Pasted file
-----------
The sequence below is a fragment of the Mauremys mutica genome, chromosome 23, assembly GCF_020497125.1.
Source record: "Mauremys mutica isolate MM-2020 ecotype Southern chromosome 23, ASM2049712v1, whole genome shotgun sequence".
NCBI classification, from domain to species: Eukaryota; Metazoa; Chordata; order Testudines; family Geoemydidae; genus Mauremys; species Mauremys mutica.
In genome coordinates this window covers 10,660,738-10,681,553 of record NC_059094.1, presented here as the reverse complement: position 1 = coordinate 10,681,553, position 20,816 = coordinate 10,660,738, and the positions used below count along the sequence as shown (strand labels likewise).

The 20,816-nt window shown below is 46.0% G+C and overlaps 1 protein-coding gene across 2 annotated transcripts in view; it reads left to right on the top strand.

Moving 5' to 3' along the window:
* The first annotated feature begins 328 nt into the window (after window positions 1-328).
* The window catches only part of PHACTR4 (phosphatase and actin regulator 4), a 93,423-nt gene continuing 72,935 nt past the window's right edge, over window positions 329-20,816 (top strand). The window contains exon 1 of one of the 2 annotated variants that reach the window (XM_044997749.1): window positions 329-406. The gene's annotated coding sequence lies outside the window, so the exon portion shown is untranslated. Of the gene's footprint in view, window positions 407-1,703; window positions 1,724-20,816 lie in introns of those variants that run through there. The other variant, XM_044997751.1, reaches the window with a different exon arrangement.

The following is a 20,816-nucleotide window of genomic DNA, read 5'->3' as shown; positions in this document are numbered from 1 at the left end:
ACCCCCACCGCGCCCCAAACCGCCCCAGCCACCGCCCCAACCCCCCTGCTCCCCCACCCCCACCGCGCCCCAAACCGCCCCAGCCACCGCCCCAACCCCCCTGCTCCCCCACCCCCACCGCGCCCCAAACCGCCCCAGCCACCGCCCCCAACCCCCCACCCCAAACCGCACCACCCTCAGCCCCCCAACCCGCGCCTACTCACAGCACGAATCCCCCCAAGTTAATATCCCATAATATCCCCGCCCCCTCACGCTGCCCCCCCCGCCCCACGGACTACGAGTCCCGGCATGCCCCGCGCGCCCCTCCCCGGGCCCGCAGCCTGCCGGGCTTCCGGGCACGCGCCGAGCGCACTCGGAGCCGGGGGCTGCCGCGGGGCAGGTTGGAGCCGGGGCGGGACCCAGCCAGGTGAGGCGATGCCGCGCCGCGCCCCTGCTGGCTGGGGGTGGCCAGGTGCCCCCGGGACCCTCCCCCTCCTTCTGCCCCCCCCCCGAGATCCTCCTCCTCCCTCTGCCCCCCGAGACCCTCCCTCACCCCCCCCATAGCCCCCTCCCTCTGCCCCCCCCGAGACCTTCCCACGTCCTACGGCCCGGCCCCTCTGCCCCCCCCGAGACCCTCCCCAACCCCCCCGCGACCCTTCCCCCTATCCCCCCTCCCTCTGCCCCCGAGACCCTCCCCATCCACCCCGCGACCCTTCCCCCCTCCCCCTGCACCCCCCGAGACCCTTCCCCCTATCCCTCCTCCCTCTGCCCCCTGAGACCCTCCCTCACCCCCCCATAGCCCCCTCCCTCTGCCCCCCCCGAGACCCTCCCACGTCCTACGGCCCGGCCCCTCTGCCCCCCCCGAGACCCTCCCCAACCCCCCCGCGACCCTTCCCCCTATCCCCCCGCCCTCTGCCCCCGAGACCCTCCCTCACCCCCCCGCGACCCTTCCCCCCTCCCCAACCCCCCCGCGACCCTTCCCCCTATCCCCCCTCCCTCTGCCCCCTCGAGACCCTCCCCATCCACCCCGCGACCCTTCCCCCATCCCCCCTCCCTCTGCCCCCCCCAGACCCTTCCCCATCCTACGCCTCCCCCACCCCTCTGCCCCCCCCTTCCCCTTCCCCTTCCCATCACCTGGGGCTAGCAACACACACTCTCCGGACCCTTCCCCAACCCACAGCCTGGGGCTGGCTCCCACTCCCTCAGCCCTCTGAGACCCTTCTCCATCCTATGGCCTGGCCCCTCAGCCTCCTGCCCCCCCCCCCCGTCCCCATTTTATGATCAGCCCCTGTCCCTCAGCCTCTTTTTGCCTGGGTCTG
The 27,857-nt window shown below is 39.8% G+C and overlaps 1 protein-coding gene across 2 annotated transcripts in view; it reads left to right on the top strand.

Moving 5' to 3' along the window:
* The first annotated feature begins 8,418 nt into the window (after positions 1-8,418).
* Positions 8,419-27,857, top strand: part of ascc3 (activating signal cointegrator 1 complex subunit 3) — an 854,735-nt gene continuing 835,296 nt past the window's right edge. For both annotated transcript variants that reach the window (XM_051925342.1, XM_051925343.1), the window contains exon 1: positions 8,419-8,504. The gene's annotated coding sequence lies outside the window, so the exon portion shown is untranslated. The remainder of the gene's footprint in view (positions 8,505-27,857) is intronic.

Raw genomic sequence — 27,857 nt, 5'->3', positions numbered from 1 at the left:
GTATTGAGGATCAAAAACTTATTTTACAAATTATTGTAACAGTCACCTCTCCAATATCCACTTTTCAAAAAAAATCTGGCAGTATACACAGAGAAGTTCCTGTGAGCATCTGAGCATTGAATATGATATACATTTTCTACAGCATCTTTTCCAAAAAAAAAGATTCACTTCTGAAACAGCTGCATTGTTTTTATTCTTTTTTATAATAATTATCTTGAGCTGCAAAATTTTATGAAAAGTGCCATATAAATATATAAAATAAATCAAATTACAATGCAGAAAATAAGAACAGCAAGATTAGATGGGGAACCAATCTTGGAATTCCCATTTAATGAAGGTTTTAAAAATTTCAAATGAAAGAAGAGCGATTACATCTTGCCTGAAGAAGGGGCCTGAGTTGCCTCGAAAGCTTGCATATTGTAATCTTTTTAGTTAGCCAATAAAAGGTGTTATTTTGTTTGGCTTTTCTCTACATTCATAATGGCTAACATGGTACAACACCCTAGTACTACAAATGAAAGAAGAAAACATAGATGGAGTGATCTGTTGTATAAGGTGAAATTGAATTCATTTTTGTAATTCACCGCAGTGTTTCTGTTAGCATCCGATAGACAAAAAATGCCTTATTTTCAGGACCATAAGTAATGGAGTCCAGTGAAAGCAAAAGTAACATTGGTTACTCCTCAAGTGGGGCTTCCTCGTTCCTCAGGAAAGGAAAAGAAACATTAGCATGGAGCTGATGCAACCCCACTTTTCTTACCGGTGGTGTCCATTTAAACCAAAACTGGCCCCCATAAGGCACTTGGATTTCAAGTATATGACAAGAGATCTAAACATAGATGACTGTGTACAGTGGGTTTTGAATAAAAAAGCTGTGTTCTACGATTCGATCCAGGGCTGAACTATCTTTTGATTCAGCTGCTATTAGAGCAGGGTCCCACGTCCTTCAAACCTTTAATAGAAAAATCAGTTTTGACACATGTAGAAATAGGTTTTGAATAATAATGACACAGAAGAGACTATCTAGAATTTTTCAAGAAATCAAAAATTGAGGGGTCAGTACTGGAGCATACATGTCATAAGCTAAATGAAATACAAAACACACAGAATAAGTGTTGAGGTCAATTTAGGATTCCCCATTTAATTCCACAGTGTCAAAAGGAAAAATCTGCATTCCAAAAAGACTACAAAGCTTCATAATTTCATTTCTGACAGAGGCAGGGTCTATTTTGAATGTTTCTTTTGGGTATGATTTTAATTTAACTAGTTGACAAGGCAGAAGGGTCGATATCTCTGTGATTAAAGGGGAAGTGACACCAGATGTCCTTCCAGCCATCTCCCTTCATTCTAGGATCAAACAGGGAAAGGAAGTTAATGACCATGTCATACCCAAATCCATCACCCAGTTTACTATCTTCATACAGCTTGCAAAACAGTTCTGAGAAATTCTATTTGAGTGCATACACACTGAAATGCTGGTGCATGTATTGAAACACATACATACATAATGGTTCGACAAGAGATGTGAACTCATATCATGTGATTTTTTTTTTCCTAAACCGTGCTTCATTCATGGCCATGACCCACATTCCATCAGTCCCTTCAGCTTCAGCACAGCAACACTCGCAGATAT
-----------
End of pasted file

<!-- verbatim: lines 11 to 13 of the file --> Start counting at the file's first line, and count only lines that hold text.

The 27,857-nt window shown below is 39.8% G+C and overlaps 1 protein-coding gene across 2 annotated transcripts in view; it reads left to right on the top strand.

Moving 5' to 3' along the window:
* The first annotated feature begins 8,418 nt into the window (after positions 1-8,418).